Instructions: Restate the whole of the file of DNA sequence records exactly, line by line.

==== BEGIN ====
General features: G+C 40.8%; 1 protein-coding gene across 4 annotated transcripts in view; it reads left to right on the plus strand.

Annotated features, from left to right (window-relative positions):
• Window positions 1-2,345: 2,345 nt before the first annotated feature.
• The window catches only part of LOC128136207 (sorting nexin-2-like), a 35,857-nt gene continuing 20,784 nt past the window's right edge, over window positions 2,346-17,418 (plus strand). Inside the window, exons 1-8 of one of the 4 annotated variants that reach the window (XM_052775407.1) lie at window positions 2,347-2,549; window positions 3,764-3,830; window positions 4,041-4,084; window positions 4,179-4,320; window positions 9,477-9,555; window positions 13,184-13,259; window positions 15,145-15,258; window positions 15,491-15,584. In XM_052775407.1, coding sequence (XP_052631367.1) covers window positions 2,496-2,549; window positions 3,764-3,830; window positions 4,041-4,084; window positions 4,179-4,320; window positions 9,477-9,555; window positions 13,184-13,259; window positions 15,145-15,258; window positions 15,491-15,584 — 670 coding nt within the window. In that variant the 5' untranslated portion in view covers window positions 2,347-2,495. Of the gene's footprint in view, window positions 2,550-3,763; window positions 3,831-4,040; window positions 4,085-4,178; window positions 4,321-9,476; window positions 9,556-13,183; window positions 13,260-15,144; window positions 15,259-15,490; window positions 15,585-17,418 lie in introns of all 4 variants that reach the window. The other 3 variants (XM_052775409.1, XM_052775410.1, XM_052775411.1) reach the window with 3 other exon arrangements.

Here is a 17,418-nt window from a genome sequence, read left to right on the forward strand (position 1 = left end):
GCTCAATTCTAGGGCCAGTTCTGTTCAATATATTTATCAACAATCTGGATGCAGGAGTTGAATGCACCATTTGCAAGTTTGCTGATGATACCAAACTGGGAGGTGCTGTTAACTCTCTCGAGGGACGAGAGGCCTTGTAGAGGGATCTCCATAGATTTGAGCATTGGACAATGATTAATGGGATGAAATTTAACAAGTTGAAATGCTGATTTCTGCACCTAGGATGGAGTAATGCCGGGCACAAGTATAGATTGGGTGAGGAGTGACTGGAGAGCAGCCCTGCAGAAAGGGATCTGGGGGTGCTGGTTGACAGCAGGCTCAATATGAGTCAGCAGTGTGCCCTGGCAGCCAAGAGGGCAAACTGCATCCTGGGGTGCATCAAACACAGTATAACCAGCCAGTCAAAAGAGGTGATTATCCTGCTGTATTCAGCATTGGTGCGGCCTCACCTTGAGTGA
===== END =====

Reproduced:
General features: G+C 40.8%; 1 protein-coding gene across 4 annotated transcripts in view; it reads left to right on the plus strand.

Annotated features, from left to right (window-relative positions):
• Window positions 1-2,345: 2,345 nt before the first annotated feature.
• The window catches only part of LOC128136207 (sorting nexin-2-like), a 35,857-nt gene continuing 20,784 nt past the window's right edge, over window positions 2,346-17,418 (plus strand). Inside the window, exons 1-8 of one of the 4 annotated variants that reach the window (XM_052775407.1) lie at window positions 2,347-2,549; window positions 3,764-3,830; window positions 4,041-4,084; window positions 4,179-4,320; window positions 9,477-9,555; window positions 13,184-13,259; window positions 15,145-15,258; window positions 15,491-15,584. In XM_052775407.1, coding sequence (XP_052631367.1) covers window positions 2,496-2,549; window positions 3,764-3,830; window positions 4,041-4,084; window positions 4,179-4,320; window positions 9,477-9,555; window positions 13,184-13,259; window positions 15,145-15,258; window positions 15,491-15,584 — 670 coding nt within the window. In that variant the 5' untranslated portion in view covers window positions 2,347-2,495. Of the gene's footprint in view, window positions 2,550-3,763; window positions 3,831-4,040; window positions 4,085-4,178; window positions 4,321-9,476; window positions 9,556-13,183; window positions 13,260-15,144; window positions 15,259-15,490; window positions 15,585-17,418 lie in introns of all 4 variants that reach the window. The other 3 variants (XM_052775409.1, XM_052775410.1, XM_052775411.1) reach the window with 3 other exon arrangements.

Here is a 17,418-nt window from a genome sequence, read left to right on the forward strand (position 1 = left end):
GCTCAATTCTAGGGCCAGTTCTGTTCAATATATTTATCAACAATCTGGATGCAGGAGTTGAATGCACCATTTGCAAGTTTGCTGATGATACCAAACTGGGAGGTGCTGTTAACTCTCTCGAGGGACGAGAGGCCTTGTAGAGGGATCTCCATAGATTTGAGCATTGGACAATGATTAATGGGATGAAATTTAACAAGTTGAAATGCTGATTTCTGCACCTAGGATGGAGTAATGCCGGGCACAAGTATAGATTGGGTGAGGAGTGACTGGAGAGCAGCCCTGCAGAAAGGGATCTGGGGGTGCTGGTTGACAGCAGGCTCAATATGAGTCAGCAGTGTGCCCTGGCAGCCAAGAGGGCAAACTGCATCCTGGGGTGCATCAAACACAGTATAACCAGCCAGTCAAAAGAGGTGATTATCCTGCTGTATTCAGCATTGGTGCGGCCTCACCTTGAGTGA